This topic stands near and dear to my heart today, as I had a touch of a sore throat and a few sneezes Saturday afternoon, and by that evening was so sick I could barely move. I spent Sunday and Monday sleeping, sneezing, coughing, and generally feeling like death, and it is only today (after sleeping another eleven hours and taking copious vitamins) that I can think somewhat straight...at least straight enough to type up a blog. Needless to say, I got hit pretty hard, which I suppose is my penance for avoiding H1N1 and any of the other nasty strains of flu that were floating around last season.

Interestingly enough, no one else in my household has felt a touch of the symptoms...lucky ducks. Nevertheless, I come from a family that always used a blend of the homeopathic with the more traditional medications, and it is my opinion that my swift offensive kept me from making a visit to a doctor that I can't afford. So, how does one avoid the flu? And if you do come down with it, how do you fight it? When should you go to the doctor, and when can you safely stay home? I'm not a doctor, but I can offer my opinions...and tell you what worked for me.

Tuesday, October 5, 2010

Recipe! Whole Grain Corn Bread.

There are certain kitchen secrets, here and there, that are passed down from generation to generation...how to make biscuits or perfect meringue, baking bread or selecting a perfectly ripe piece of fruit at the market. Little tidbits of information here and there that add a unique flavor to each cook's dishes, so that you can almost trace a pedigree by tasting a red sauce or slicing up a loaf of quickbread.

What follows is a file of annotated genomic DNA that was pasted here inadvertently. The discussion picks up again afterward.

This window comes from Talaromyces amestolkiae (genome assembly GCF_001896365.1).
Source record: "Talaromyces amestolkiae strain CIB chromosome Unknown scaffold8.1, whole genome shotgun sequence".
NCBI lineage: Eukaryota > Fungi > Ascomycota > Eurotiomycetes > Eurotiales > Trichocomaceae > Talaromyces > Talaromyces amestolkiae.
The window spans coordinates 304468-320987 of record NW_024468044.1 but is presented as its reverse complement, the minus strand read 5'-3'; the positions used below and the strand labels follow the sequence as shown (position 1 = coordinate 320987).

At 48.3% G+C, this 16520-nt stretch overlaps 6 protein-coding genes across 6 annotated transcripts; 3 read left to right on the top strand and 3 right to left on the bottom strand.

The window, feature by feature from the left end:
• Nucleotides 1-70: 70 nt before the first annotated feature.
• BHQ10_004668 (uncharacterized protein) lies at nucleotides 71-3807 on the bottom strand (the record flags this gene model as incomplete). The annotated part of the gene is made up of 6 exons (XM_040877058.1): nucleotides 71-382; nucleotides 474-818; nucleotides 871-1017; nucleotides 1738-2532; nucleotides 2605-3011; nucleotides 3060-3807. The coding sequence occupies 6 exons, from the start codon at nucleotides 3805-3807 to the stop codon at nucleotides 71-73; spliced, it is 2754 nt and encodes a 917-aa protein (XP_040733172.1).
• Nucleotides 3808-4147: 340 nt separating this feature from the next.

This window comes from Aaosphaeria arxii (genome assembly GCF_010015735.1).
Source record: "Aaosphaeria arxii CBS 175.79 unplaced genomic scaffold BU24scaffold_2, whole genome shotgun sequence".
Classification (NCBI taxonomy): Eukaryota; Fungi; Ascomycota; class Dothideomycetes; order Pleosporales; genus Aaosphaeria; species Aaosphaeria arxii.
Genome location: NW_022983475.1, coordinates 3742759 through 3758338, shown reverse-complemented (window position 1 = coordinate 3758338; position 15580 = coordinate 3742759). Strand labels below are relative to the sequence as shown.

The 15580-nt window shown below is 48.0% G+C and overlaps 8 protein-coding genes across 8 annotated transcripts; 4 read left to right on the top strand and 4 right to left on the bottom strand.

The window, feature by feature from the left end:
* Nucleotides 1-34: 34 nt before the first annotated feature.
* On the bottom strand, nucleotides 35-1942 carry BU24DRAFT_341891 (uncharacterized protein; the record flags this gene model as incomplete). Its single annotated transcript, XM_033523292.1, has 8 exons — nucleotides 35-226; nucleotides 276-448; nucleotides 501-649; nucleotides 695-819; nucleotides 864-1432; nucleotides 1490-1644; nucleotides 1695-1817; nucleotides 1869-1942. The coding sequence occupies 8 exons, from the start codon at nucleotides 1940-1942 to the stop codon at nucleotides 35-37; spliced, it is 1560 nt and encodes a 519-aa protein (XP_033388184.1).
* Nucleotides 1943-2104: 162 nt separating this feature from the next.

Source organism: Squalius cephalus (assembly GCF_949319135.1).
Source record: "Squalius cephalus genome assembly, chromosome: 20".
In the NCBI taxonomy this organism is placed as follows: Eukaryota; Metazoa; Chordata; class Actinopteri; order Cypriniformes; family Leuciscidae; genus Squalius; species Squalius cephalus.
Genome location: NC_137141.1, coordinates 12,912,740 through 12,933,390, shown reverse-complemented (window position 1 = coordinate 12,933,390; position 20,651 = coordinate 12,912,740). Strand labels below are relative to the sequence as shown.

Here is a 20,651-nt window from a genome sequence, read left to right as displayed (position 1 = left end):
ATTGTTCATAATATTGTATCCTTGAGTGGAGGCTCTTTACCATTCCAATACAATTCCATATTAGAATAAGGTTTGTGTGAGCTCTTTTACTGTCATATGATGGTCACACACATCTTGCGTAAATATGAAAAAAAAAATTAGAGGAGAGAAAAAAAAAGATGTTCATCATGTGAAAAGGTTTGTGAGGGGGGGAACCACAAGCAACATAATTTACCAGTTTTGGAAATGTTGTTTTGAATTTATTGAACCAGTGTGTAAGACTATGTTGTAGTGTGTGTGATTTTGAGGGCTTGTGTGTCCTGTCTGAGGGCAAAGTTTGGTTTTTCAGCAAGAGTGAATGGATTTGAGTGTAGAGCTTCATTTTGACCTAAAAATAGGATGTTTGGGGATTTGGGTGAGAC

I was taught to cook by my mother, my grandmother, several aunts, and a few other miscellaneous sorts along the way, but it was my mother and grandmother who transmitted their 'secrets' to me most effectively. One of these secrets, passed down since god-knows-when, was the secret for perfect cornbread. Its so simple...just one ingredient, but I can hardly stomach a piece of cornbread without it. Why? Well, because for all of it's delicious simplicity, cornbread has a few terrible faults. Perhaps the first that comes to mind is how terribly, terribly dry it can be. There's no pleasure at all in a cornbread that crumbles like ash in your mouth!

However, the secret ingredient passed down through the cooks in my family eliminated this unpleasant attribute, while simultaneously providing just a touch of sweetness. It goes equally well smothered in chili or beans as it does slathered with butter and honey, but I always preferred the latter. Fresh, hot cornbread is something I remember quite fondly from my childhood...and luckily enough, corn flour is a whole grain! (Just make sure the ingredient's list doesn't say "degerminated"). For this whole grain version of cornbread, I used white whole wheat flour and finely ground cornmeal...and of course, the secret ingredient: one finely grated carrot.